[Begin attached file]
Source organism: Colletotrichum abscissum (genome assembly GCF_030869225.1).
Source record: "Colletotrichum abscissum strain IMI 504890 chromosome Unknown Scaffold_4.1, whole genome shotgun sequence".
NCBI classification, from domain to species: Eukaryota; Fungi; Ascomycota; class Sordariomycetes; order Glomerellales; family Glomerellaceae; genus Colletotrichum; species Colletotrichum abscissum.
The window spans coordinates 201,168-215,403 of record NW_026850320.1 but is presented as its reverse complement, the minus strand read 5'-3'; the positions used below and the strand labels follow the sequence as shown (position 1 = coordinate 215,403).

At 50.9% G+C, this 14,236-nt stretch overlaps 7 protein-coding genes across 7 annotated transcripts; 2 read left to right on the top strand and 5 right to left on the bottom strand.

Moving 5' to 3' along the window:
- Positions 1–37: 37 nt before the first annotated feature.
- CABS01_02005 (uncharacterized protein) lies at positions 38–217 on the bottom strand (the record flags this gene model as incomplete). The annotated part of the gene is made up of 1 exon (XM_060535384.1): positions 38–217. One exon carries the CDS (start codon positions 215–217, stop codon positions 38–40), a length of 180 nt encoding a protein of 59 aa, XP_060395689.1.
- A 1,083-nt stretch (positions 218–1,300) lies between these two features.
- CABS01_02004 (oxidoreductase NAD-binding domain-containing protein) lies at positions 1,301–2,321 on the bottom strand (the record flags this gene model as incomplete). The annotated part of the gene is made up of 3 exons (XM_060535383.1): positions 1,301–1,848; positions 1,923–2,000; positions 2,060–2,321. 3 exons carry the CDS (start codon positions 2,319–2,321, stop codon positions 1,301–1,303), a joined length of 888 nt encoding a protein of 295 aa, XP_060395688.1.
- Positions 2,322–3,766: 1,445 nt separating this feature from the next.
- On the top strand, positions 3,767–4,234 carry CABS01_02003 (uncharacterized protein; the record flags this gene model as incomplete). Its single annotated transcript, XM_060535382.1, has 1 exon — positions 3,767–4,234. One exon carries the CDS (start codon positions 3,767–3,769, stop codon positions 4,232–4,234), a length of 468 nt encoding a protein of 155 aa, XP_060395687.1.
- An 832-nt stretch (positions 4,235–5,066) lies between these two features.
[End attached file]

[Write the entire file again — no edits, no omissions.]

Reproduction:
Source organism: Colletotrichum abscissum (genome assembly GCF_030869225.1).
Source record: "Colletotrichum abscissum strain IMI 504890 chromosome Unknown Scaffold_4.1, whole genome shotgun sequence".
NCBI classification, from domain to species: Eukaryota; Fungi; Ascomycota; class Sordariomycetes; order Glomerellales; family Glomerellaceae; genus Colletotrichum; species Colletotrichum abscissum.
The window spans coordinates 201,168-215,403 of record NW_026850320.1 but is presented as its reverse complement, the minus strand read 5'-3'; the positions used below and the strand labels follow the sequence as shown (position 1 = coordinate 215,403).

At 50.9% G+C, this 14,236-nt stretch overlaps 7 protein-coding genes across 7 annotated transcripts; 2 read left to right on the top strand and 5 right to left on the bottom strand.

Moving 5' to 3' along the window:
- Positions 1–37: 37 nt before the first annotated feature.
- CABS01_02005 (uncharacterized protein) lies at positions 38–217 on the bottom strand (the record flags this gene model as incomplete). The annotated part of the gene is made up of 1 exon (XM_060535384.1): positions 38–217. One exon carries the CDS (start codon positions 215–217, stop codon positions 38–40), a length of 180 nt encoding a protein of 59 aa, XP_060395689.1.
- A 1,083-nt stretch (positions 218–1,300) lies between these two features.
- CABS01_02004 (oxidoreductase NAD-binding domain-containing protein) lies at positions 1,301–2,321 on the bottom strand (the record flags this gene model as incomplete). The annotated part of the gene is made up of 3 exons (XM_060535383.1): positions 1,301–1,848; positions 1,923–2,000; positions 2,060–2,321. 3 exons carry the CDS (start codon positions 2,319–2,321, stop codon positions 1,301–1,303), a joined length of 888 nt encoding a protein of 295 aa, XP_060395688.1.
- Positions 2,322–3,766: 1,445 nt separating this feature from the next.
- On the top strand, positions 3,767–4,234 carry CABS01_02003 (uncharacterized protein; the record flags this gene model as incomplete). Its single annotated transcript, XM_060535382.1, has 1 exon — positions 3,767–4,234. One exon carries the CDS (start codon positions 3,767–3,769, stop codon positions 4,232–4,234), a length of 468 nt encoding a protein of 155 aa, XP_060395687.1.
- An 832-nt stretch (positions 4,235–5,066) lies between these two features.